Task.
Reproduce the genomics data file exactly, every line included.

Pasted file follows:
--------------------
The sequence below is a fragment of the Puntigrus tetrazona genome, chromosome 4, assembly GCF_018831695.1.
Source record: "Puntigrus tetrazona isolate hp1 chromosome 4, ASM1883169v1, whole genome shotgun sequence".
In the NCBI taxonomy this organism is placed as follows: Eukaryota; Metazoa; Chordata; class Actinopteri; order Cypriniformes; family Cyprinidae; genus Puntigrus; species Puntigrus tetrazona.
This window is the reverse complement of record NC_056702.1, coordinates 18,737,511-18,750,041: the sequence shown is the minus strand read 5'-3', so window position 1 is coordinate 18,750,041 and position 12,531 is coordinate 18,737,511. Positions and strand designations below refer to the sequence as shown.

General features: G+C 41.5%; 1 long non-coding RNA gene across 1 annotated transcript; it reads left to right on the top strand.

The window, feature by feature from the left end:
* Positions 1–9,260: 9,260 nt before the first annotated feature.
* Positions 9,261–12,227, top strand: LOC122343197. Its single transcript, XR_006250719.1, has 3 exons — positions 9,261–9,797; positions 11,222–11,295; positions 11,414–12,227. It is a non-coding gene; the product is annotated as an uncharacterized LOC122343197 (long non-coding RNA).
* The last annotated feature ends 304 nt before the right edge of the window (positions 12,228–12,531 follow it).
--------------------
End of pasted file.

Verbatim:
The sequence below is a fragment of the Puntigrus tetrazona genome, chromosome 4, assembly GCF_018831695.1.
Source record: "Puntigrus tetrazona isolate hp1 chromosome 4, ASM1883169v1, whole genome shotgun sequence".
In the NCBI taxonomy this organism is placed as follows: Eukaryota; Metazoa; Chordata; class Actinopteri; order Cypriniformes; family Cyprinidae; genus Puntigrus; species Puntigrus tetrazona.
This window is the reverse complement of record NC_056702.1, coordinates 18,737,511-18,750,041: the sequence shown is the minus strand read 5'-3', so window position 1 is coordinate 18,750,041 and position 12,531 is coordinate 18,737,511. Positions and strand designations below refer to the sequence as shown.

General features: G+C 41.5%; 1 long non-coding RNA gene across 1 annotated transcript; it reads left to right on the top strand.

The window, feature by feature from the left end:
* Positions 1–9,260: 9,260 nt before the first annotated feature.
* Positions 9,261–12,227, top strand: LOC122343197. Its single transcript, XR_006250719.1, has 3 exons — positions 9,261–9,797; positions 11,222–11,295; positions 11,414–12,227. It is a non-coding gene; the product is annotated as an uncharacterized LOC122343197 (long non-coding RNA).
* The last annotated feature ends 304 nt before the right edge of the window (positions 12,228–12,531 follow it).